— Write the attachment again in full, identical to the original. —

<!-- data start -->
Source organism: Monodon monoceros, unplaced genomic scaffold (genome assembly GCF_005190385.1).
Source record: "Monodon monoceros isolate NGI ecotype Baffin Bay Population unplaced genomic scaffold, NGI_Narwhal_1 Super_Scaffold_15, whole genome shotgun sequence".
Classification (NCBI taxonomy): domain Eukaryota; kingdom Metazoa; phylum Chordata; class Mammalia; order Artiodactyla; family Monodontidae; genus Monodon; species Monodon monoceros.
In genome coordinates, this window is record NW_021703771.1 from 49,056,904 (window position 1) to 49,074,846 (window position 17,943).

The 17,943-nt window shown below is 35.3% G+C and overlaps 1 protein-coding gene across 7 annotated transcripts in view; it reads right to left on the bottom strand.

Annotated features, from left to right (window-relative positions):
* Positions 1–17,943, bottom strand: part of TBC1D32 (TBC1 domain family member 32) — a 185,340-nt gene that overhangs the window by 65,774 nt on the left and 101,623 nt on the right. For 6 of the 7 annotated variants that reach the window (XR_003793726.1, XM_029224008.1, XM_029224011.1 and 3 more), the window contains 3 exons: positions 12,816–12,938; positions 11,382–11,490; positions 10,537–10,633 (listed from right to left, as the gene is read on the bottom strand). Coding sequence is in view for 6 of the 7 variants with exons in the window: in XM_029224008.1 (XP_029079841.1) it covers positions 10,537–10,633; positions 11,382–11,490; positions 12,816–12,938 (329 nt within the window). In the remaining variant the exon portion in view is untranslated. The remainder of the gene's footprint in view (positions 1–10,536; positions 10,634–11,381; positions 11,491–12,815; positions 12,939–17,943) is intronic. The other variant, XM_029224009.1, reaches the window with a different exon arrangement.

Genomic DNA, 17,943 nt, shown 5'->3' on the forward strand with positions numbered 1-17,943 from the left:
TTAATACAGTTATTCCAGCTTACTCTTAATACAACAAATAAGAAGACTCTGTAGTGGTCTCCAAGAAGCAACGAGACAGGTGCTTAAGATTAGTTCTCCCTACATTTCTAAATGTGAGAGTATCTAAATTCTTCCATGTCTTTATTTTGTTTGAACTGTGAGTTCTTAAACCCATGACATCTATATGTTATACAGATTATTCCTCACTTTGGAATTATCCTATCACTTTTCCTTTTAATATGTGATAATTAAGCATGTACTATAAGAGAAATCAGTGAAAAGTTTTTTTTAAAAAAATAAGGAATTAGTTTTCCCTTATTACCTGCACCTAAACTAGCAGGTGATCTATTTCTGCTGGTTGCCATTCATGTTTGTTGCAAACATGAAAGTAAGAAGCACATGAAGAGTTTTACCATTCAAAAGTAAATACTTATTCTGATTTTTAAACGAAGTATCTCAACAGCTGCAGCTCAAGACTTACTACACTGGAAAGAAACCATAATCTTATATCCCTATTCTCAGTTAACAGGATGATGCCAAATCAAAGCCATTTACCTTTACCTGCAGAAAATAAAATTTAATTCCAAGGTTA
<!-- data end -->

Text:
Source organism: Monodon monoceros, unplaced genomic scaffold (genome assembly GCF_005190385.1).
Source record: "Monodon monoceros isolate NGI ecotype Baffin Bay Population unplaced genomic scaffold, NGI_Narwhal_1 Super_Scaffold_15, whole genome shotgun sequence".
Classification (NCBI taxonomy): domain Eukaryota; kingdom Metazoa; phylum Chordata; class Mammalia; order Artiodactyla; family Monodontidae; genus Monodon; species Monodon monoceros.
In genome coordinates, this window is record NW_021703771.1 from 49,056,904 (window position 1) to 49,074,846 (window position 17,943).

The 17,943-nt window shown below is 35.3% G+C and overlaps 1 protein-coding gene across 7 annotated transcripts in view; it reads right to left on the bottom strand.

Annotated features, from left to right (window-relative positions):
* Positions 1–17,943, bottom strand: part of TBC1D32 (TBC1 domain family member 32) — a 185,340-nt gene that overhangs the window by 65,774 nt on the left and 101,623 nt on the right. For 6 of the 7 annotated variants that reach the window (XR_003793726.1, XM_029224008.1, XM_029224011.1 and 3 more), the window contains 3 exons: positions 12,816–12,938; positions 11,382–11,490; positions 10,537–10,633 (listed from right to left, as the gene is read on the bottom strand). Coding sequence is in view for 6 of the 7 variants with exons in the window: in XM_029224008.1 (XP_029079841.1) it covers positions 10,537–10,633; positions 11,382–11,490; positions 12,816–12,938 (329 nt within the window). In the remaining variant the exon portion in view is untranslated. The remainder of the gene's footprint in view (positions 1–10,536; positions 10,634–11,381; positions 11,491–12,815; positions 12,939–17,943) is intronic. The other variant, XM_029224009.1, reaches the window with a different exon arrangement.

Genomic DNA, 17,943 nt, shown 5'->3' on the forward strand with positions numbered 1-17,943 from the left:
TTAATACAGTTATTCCAGCTTACTCTTAATACAACAAATAAGAAGACTCTGTAGTGGTCTCCAAGAAGCAACGAGACAGGTGCTTAAGATTAGTTCTCCCTACATTTCTAAATGTGAGAGTATCTAAATTCTTCCATGTCTTTATTTTGTTTGAACTGTGAGTTCTTAAACCCATGACATCTATATGTTATACAGATTATTCCTCACTTTGGAATTATCCTATCACTTTTCCTTTTAATATGTGATAATTAAGCATGTACTATAAGAGAAATCAGTGAAAAGTTTTTTTTAAAAAAATAAGGAATTAGTTTTCCCTTATTACCTGCACCTAAACTAGCAGGTGATCTATTTCTGCTGGTTGCCATTCATGTTTGTTGCAAACATGAAAGTAAGAAGCACATGAAGAGTTTTACCATTCAAAAGTAAATACTTATTCTGATTTTTAAACGAAGTATCTCAACAGCTGCAGCTCAAGACTTACTACACTGGAAAGAAACCATAATCTTATATCCCTATTCTCAGTTAACAGGATGATGCCAAATCAAAGCCATTTACCTTTACCTGCAGAAAATAAAATTTAATTCCAAGGTTA